As described by Heritage New Zealand, St Cuthbert’s Church is a fine example of the small wooden Gothic Revival churches built throughout New Zealand in the second half of last century. Well maintained and largely original, it is the oldest building in Collingwood. TOWNSCAPE/LANDMARK VALUE: Although sited on a rise above Collingwood, St Cuthbert’s visual prominence is masked by surrounding trees.

St Cuthbert’s Anglican Church, designed by Thomas Brunner and built in 1873. It is the oldest surviving building in Collingwood, New Zealand
St Cuthbert’s Anglican Church, designed by Thomas Brunner and built in 1873


Contemporary, perhaps contentious or challenging art has a place in Nelson.

Arts Council Nelson runs the Refinery Artspace on Halifax Street, where they hold events and exhibitions to provide the community with an accessible and stimulating art space.


Now a local reserve, the former cemetery’s oldest marked headstone is Agnes Gibson who died 14 February 1866. It is estimated that upwards of 150 people are buried there but many of the graves are unmarked. Some of these unmarked graves are for local Maori, some for the Europeans. Wateno, Rawiri, Mitchell, Raharon and Elliot are just a few of the local families whose ancestors were the earliest arrivals at the cemetery. There is a memorial (1992) recognising the unmarked graves in the cemetery.

The reserve has picnic tables, toilets and dog walking tracks. The rare Katipo spider and a threatened species of carabid beetle have been documented in the area. There are also important wader bird roosting and breeding habitats in the area including a habitat for the banded rail.


The no exit road up the Aorere River terminates at the start of the 78.4km Heaphy Track. The valley flats are mainly dairy farms with one of the country’s original old-fashioned country shops.

The name of the district, Bainham’s name is constructed from two early European settlers, Bain and Graham.

Heaphy Track in New Zealand
Heaphy Track
@The Langford Store
@The Langford Store


The Langford Store has a display of Kiwi memorabilia, and vintage china for sale. The Langford Store is the perfect excuse for a coffee, homemade treats and to write a postcard to get stamped and mailed in the historic post office.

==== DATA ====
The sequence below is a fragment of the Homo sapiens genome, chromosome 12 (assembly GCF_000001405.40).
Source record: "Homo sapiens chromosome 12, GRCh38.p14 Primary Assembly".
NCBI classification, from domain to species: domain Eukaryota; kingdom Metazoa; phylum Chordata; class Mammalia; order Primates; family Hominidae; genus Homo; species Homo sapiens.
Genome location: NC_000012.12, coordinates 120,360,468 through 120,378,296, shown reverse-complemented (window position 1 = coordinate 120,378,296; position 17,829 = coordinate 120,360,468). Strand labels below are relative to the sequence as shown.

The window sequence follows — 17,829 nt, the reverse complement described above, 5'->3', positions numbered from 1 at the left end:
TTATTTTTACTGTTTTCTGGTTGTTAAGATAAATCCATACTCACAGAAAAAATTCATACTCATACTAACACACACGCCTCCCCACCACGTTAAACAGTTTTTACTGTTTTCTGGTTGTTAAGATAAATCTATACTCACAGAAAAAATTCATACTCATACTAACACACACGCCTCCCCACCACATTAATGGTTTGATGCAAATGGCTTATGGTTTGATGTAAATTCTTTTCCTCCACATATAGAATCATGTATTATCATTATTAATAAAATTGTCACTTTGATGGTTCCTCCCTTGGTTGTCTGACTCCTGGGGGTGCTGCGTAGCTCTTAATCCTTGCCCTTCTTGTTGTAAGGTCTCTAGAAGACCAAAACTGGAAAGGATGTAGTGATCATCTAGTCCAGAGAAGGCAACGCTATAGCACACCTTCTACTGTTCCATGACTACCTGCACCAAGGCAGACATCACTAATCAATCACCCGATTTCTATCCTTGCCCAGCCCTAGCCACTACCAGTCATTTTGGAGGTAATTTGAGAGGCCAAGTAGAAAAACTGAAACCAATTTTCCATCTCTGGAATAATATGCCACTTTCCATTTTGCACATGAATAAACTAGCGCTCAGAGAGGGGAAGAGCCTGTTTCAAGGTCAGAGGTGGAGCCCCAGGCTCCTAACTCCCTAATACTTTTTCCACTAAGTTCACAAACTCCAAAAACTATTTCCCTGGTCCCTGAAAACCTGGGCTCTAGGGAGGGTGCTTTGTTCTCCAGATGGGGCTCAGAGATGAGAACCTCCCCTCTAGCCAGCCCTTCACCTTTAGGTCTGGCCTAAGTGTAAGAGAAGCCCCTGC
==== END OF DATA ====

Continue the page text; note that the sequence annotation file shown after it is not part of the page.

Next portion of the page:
The store is a treasure trove of practical Heaphy track items from freeze dried food to the quirky collectibles that benchmark curious places. The store has been owned by the same family since it opened in 1928 and has become a local landmark. Look for the kiwiana memorabilia and send us a photo of your finds!


Managed by volunteers the museum is a cavernous space, a former cheese factory packed with ancient tractors, cars, sometimes unidentified farm equipment. Rusting parts are nestled in the undergrowth outside adding to the charm of the place. At the back of the premises is a dilapidated jail or lockup once located at Collingwood’s Station House. If your timing is right the museum hosts “steam up” days, where visitors can eat scones baked on the coal range.


As the name suggests, Golden Bay was once a gold rush town, and the Aorere Goldfields Track will take you back in time to the old gold-mining days.

The three-hour loop walk in the Aorere Valley explores some of the areas more accessible gold-mining remnants, including the Slate River Sluicing Company Dam (Druggans Dam) and the Aorere Caves where miners left their signatures marking their presence. The Ballroom cave is accessible via a signposted side track and it purported to be a dance venue.

  • Length: 10.5km (loop)
  • Duration: 3 hours
  • Grade: Intermediate, largely following a 4WD rough track
  • Shared: Mountain biking trail
  • Getting there: Between Collingwood and Aorere Valley is a signpost to Devils’ Boots and the Aorere Goldfields Track.
Aorere river and coastline in Collingwood, South Island, New Zealand
Aorere river and coastline in Collingwood, South Island


A picturesque photo moment for enthusiasts as there are remnants above the water line at low tide evoking a sense of past activity. Onekaka Ironworks (1920’s) mined the region’s iron ore resources converting into pig-iron and iron pipes, then exported to overseas markets via the local wharf constructed for that purpose. The Great Depression  91930’s) sent the economy severely downward leading to the closure of the Ironworks operation. The ruins of the old wharf and tramline can be found in Onekaka and is the last remaining evidence of the company’s existence.


Onekaka is a small settlement between Takaka and Collingwood in Golden Bay. The Wharf can be found at the end of Washbourn Road near The Mussel Inn.


Golden Bay Maori History

It is estimated Maori occupation dates back to the thirteen century. The area was known as Mohua. Golden Bay refers to the discovery of gold in the nineteenth century. Place names are a strong indicator of legends reaching back to Hawaikian Polynesian roots of the ancestral Maori. The Onetahua Marae in Pohara (established 1986) is used by the whole community for tangi, hui and wananga (educational base). It is the home marae for three local iwi: Ngati Rarua, Ngati Tama, and Te Atiawa, but it operates as a multicultural marae with the wider involvement of the whole community. The protocol (kawa) there is Taranaki.

“Onetahua” is the Maori name for Farewell Spit and translated means “heaped up sand”.